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Cruise ships

Preservation Society plan - bold but improbable
There are many issues, and funding is one of them
Warwick Jones

The Preservation Society fired off another round last week in its battle with the City over cruise ships and the Gaillard auditorium. The proposed plan is bold, but improbable in our view. It is bold in the scale of the recommendations and the assumptions. The cost of the projects recommended could leave little change out of half a billion dollars (our guess). And it is improbable for a number of reasons, but particularly because all of the stars would need to be favorably aligned - the City, the SPA, the State, private donors and almost certainly, the Federal government – to fund the plan.

Could the stars be nudged into place? Possibly, but who is going to do the nudging? The only person likely to have the experience, power and persuasion is Mayor Riley himself. And for a number of reasons, we don’t think he will be available!

For those who have just arrived “from off”, the relatively new President of the Preservation Society, Evan Thompson wrote an Op-ed in the Post and Courier recently suggesting that part of the State Port Authority’s (SPA) Union Pier site be used to house a performing arts center, the Gaillard Auditorium be torn down and be replaced with single family housing, and that the Cigar factory be bought and renovated by the City to house staff. The Op-ed follows on the efforts of the Preservation Society and others over the last year or so to codify limits of cruise ship activity and shape the Gaillard development.

The article by Mr. Thompson can be seen by pressing Download file.

Mr. Brian Hicks in his column in the Post and Courier aired his views of the proposals. Like us, he is skeptical and stated that the proposals came too late to be considered. We won’t detail his comments. They can be seen by pressing Download file. We have no issue with Mr. Hick’s views, but we would like to add some of our own.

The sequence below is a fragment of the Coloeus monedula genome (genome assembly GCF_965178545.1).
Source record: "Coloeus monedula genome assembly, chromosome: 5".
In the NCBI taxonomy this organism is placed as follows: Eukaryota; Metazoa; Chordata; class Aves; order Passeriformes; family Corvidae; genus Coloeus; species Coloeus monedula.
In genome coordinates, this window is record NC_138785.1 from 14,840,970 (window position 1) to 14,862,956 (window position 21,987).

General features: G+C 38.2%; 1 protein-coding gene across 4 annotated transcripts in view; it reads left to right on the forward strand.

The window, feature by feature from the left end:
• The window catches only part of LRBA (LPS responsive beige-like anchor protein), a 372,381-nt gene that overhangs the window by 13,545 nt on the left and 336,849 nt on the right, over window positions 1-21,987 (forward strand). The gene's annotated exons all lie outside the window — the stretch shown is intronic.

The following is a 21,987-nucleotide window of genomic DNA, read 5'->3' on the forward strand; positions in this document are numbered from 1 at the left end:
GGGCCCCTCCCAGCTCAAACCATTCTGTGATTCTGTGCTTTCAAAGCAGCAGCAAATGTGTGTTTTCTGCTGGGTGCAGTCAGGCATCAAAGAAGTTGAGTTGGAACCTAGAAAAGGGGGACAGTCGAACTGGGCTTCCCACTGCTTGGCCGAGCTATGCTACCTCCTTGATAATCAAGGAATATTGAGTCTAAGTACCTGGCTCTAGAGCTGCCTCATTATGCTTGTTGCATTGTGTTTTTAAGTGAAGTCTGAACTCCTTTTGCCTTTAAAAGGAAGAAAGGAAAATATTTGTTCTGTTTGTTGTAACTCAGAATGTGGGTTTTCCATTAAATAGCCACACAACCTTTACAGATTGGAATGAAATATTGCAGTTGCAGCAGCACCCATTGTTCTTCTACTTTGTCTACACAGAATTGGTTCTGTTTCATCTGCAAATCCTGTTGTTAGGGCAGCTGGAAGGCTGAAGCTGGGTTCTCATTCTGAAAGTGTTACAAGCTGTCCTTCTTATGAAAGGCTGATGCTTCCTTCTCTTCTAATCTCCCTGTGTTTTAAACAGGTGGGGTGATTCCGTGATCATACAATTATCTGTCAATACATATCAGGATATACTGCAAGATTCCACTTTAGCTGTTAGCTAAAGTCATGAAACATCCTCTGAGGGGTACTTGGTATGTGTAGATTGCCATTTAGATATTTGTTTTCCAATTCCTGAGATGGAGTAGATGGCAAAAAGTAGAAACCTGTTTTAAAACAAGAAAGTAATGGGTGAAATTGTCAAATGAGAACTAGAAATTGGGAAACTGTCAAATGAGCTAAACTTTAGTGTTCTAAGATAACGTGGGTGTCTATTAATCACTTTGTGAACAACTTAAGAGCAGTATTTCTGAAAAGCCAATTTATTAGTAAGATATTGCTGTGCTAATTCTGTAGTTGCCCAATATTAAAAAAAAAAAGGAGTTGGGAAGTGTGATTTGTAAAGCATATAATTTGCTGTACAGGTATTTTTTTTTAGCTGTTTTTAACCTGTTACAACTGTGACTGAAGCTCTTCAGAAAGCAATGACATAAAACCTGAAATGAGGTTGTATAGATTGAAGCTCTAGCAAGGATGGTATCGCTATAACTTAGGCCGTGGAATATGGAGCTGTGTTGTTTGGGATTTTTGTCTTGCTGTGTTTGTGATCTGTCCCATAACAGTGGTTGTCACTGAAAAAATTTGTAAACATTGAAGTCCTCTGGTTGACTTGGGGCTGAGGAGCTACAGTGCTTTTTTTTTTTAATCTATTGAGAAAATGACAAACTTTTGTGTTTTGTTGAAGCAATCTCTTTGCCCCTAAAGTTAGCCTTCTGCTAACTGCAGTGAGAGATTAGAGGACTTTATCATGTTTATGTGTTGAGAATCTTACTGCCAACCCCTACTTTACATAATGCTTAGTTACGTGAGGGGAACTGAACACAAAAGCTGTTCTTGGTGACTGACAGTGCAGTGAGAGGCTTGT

Three or four years ago, the suggestions made by Mr. Thompson possibly could have influenced the nature of the development of the Union Pier and a new performing arts center. As Mr. Hicks said, these projects are now under way and funds have been raised and committed. But we would go further. Would the funds necessary for the developments have been any easier to raise? The magnitude of the funding was and is well beyond that available to the City of Charleston – at least if the projects are to be completed in a time frame of a few years. And is the SPA going to give the City the site needed for the proposed performing arts center? The SPA has a major investment program in front of it which needs to be funded.

The City of Charleston with a population of 120,000 or so has a General Fund budget of about $130 million. It has a limited capacity to borrow. Borrowings for capital and other projects are now at a manageable level of around $150 million and the City maintains a very favorable bond rating. But the scope for higher borrowing does not stretch to hundreds of millions of dollars. And we doubt that few citizens will want to see a sizable increase in millage rates to fund major developments. Indeed, an increase in the millage rate necessary to fund such obligations would be subject to a referendum.

The City of Charleston adjoins two other large municipalities - the City of North Charleston and the Town of Mount Pleasant with General Fund budgets of about $88 million and $67 million respectively. As their citizens would share the benefit of a large performing arts center, would the municipalities contribute to the cost? We assess the likelihood as nil. The County perhaps could be persuaded. Its General Fund budget, at about $160 million, is modestly bigger than that of the City of Charleston. But for most if not all the municipalities and counties of the state, times are tough. There is little scope for major borrowings to fund large projects. We believe the total borrowings of the County amount to $200 million with General Obligation Bonds and another $100 million relating to the Transportation sales tax.

This leaves the Federal Government and private donors. Viewers can make their own assessments as to the likely contribution of both. With a massive budget deficit to rein in, the largesse of the US government is likely to be less in future, regardless as to which Party is in power. And with the economy struggling along, the largesse of private donors may also be limited.

Mayor Riley has tasked the City to raise $71 million from private donors to complete the $142 million Gaillard renovation. The private donor kitty stood at $20 million or so some months ago and we have not heard of further contributions. And the Mayor also has an African American Museum to fund. The latter is projected to cost some $80 million and little so far has been raised. We doubt the Mayor or City Council are going to abandon this project which also most certainly they will have to do if they were to fund Mr. Thompson’s proposal.

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